School was in session on Oct. 27. Bells rang and tests were administered, yet scores of western Pennsylvanian students stood outside the Tree of Life building.
Five years after the Pittsburgh synagogue shooting, middle schoolers, high schoolers and young adults paid their respects on the corner of Shady and Wilkins avenues.
Throughout Friday morning, buses stopped, children disembarked and members of Generation Z quietly ambled around the building’s perimeter.
More than 150 students from Baldwin-Whitehall, Seneca Valley, Shaler Area, Northgate, Woodland Hills and Avonworth school districts visited the site of the most violent attack on Jews in U.S. history before walking to Chatham University to continue learning about antisemitism.
“It became clear that students wanted to come down here on the five-year anniversary, so we decided to plan an event,” Nick Haberman, a teacher at Shaler Area High School and the director of the Light Education Initiative, told the Chronicle.
Friday’s daylong program included stopping at Tree of Life, watching the “Repairing the World” documentary at Chatham then touring the Holocaust Center of Pittsburgh.
Dave Gerrich, a teacher at Seneca Valley, said young people need to see the Squirrel Hill synagogue and learn what happened inside its sacred space.
“It is critical,” he said, “to keep moving on in humanity, learning about our history and being supportive.”
Casey Weiss, an assistant principal at Hillel Academy of Pittsburgh, spent Friday bringing dozens of middle schoolers to the site.
“We decided to take a walk from school up to Tree of Life and to collect as much trash as possible,” she said.
Beautifying the neighborhood involved two tasks, she continued. After retrieving litter en route, students from the Jewish day school stood outside the shuttered synagogue and recited Psalms.
The crowd outside Tree of Life on Friday included other community members as well. Sharon Ryave Brody, president of Ralph Schugar Chapel, Inc., came with her sons and employees to the corner in Squirrel Hill.
Marking what happened there five years ago is “more important now than ever,” she said.
“Right now, it’s a scary time to be Jewish in America, and I think it is important to get in touch with this and never forget the violence that we’ve had to go through in the past,” Josh Brody said.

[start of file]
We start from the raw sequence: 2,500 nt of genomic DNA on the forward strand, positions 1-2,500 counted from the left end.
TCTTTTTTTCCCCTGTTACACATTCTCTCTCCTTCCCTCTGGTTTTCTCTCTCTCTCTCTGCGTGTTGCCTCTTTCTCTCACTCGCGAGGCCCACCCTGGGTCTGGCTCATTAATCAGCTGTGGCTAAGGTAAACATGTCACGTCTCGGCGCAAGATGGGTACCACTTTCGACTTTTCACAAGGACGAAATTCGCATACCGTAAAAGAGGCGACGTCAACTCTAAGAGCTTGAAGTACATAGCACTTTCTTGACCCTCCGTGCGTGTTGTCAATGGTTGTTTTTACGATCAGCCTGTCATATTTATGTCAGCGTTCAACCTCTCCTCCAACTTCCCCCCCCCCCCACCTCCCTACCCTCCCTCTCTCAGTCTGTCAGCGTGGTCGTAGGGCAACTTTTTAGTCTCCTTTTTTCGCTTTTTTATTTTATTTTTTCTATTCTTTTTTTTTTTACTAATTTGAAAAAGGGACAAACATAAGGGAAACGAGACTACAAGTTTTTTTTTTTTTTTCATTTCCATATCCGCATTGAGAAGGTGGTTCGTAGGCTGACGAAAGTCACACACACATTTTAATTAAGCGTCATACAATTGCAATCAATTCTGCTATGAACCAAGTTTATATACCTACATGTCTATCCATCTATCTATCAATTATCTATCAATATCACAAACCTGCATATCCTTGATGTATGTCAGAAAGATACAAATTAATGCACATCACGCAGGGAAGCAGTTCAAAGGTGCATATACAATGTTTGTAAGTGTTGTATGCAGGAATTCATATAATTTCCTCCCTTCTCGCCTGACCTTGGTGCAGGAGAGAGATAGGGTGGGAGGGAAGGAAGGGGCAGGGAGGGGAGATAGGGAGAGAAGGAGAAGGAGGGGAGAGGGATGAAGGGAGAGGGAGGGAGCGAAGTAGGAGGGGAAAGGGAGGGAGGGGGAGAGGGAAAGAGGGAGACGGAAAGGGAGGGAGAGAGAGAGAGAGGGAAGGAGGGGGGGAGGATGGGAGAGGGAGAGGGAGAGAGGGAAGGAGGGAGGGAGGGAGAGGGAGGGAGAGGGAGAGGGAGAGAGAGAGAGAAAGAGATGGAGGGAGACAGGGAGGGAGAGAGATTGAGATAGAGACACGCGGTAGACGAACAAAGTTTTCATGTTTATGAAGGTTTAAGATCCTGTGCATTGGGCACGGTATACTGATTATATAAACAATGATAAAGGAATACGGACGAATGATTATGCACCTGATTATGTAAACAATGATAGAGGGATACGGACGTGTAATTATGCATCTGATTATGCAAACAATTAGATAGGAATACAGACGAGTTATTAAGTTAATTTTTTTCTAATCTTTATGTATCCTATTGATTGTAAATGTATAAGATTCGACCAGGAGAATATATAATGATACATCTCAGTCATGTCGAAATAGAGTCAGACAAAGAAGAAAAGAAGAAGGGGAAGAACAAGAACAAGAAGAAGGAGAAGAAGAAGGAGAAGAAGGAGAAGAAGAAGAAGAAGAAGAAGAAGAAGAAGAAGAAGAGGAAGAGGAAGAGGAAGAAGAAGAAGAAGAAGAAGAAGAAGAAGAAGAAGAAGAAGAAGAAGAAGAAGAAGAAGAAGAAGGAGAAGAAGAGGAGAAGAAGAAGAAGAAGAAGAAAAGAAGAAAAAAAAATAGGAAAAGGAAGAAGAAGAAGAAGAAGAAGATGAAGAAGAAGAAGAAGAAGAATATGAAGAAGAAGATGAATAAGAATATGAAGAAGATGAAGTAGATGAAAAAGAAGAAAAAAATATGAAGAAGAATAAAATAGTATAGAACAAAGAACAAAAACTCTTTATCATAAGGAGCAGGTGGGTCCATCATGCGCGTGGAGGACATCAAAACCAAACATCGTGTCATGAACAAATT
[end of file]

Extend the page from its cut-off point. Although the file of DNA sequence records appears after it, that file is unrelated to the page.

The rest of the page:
“Especially as time goes on, we have to make sure that it’s important to remember those who we’ve lost and those who continue to fight in the community and represent the Jewish world,” Ben Brody said.
Several students visiting the site had “never been to the city,” Haberman said. “Many of them have never spent time in Squirrel Hill.”
Bringing students to the corner, and having them walk a small portion of the neighborhood, gave them insight into not just the shooting, “but about life before 10/27 and what has happened in the last five years,” he said.
One day before the students’ arrival, several pro-Israel yard signs were defaced in Squirrel Hill. Outside a house near Blue Slide Park and Community Day School, a sign declaring “We Stand with Israel” was painted over in red with a giant “NO.”
On the yellow brick wall surrounding Pittsburgh Allderdice High School, “FREE PALESTINE PGH→GAZA” was spray-painted in black.
Haberman said that neither the vandalism nor war in Israel would be addressed during Friday’s visit to Pittsburgh’s historically Jewish neighborhood.
“Today is the first day for many of the students that we’re opening the door into antisemitism in general,” he said. “Some of these kids have not learned about antisemitism in the Holocaust; they’ve not learned about it before the Holocaust. They didn’t learn about it between the Holocaust and Tree of Life. And they certainly haven’t studied the contemporary Middle East. We know that we’re not going to explain everything in an hour.”
The goal with students in grades 7-12, is creating age-appropriate conversations, providing resources and developing lesson plans to engender greater understanding, Haberman explained.
“We’re hoping that we can open doors,” he said. “For some of these kids, this is the first time that they have learned about Tree of Life. Some of them were 7 years old when it happened.”
“What we’re seeing is the next generation learning at the right moment in time,” Maggie Feinstein, director of the 10.27 Healing Partnership, said while standing outside the Tree of Life building.
“A lot of the students we see here were too young to understand in 2018 what was going on,” she continued. “”I think they are old enough now to know that they are part of that legacy and that they carry it forward.”
As children and young adults reflected, prayed and picked up garbage throughout Oct. 27, Feinstein shared her optimism.
“I think it’s really hopeful for our future,” she said. “I think that these kids will find [a] voice in ways that I could never figure out how to do, and I believe that they will make changes that are very important.” PJC
Adam Reinherz can be reached at firstname.lastname@example.org.